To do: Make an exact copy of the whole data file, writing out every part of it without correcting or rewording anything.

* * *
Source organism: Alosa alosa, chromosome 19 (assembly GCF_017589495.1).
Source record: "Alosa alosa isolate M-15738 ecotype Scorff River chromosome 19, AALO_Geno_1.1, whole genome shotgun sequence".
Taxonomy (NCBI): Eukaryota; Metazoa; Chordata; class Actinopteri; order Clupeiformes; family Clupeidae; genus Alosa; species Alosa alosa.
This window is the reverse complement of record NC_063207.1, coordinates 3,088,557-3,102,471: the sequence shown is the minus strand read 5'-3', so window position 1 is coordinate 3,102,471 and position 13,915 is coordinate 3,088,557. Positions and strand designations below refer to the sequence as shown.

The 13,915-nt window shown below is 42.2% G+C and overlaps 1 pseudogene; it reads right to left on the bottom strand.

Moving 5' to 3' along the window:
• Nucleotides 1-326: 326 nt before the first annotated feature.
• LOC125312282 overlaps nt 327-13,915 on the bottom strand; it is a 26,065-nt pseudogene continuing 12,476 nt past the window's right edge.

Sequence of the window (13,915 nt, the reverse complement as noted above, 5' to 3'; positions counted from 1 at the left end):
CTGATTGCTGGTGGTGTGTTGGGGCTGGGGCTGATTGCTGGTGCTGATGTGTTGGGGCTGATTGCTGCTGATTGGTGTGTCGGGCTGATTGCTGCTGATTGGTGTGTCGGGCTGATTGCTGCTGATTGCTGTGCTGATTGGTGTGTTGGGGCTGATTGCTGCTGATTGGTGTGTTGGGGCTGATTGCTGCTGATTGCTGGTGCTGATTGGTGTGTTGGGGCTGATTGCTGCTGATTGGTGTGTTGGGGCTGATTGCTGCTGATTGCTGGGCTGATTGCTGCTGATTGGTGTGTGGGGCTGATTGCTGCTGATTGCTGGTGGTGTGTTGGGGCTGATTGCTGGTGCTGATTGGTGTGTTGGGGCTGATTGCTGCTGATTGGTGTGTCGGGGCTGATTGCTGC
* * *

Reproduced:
Source organism: Alosa alosa, chromosome 19 (assembly GCF_017589495.1).
Source record: "Alosa alosa isolate M-15738 ecotype Scorff River chromosome 19, AALO_Geno_1.1, whole genome shotgun sequence".
Taxonomy (NCBI): Eukaryota; Metazoa; Chordata; class Actinopteri; order Clupeiformes; family Clupeidae; genus Alosa; species Alosa alosa.
This window is the reverse complement of record NC_063207.1, coordinates 3,088,557-3,102,471: the sequence shown is the minus strand read 5'-3', so window position 1 is coordinate 3,102,471 and position 13,915 is coordinate 3,088,557. Positions and strand designations below refer to the sequence as shown.

The 13,915-nt window shown below is 42.2% G+C and overlaps 1 pseudogene; it reads right to left on the bottom strand.

Moving 5' to 3' along the window:
• Nucleotides 1-326: 326 nt before the first annotated feature.
• LOC125312282 overlaps nt 327-13,915 on the bottom strand; it is a 26,065-nt pseudogene continuing 12,476 nt past the window's right edge.

Sequence of the window (13,915 nt, the reverse complement as noted above, 5' to 3'; positions counted from 1 at the left end):
CTGATTGCTGGTGGTGTGTTGGGGCTGGGGCTGATTGCTGGTGCTGATGTGTTGGGGCTGATTGCTGCTGATTGGTGTGTCGGGCTGATTGCTGCTGATTGGTGTGTCGGGCTGATTGCTGCTGATTGCTGTGCTGATTGGTGTGTTGGGGCTGATTGCTGCTGATTGGTGTGTTGGGGCTGATTGCTGCTGATTGCTGGTGCTGATTGGTGTGTTGGGGCTGATTGCTGCTGATTGGTGTGTTGGGGCTGATTGCTGCTGATTGCTGGGCTGATTGCTGCTGATTGGTGTGTGGGGCTGATTGCTGCTGATTGCTGGTGGTGTGTTGGGGCTGATTGCTGGTGCTGATTGGTGTGTTGGGGCTGATTGCTGCTGATTGGTGTGTCGGGGCTGATTGCTGC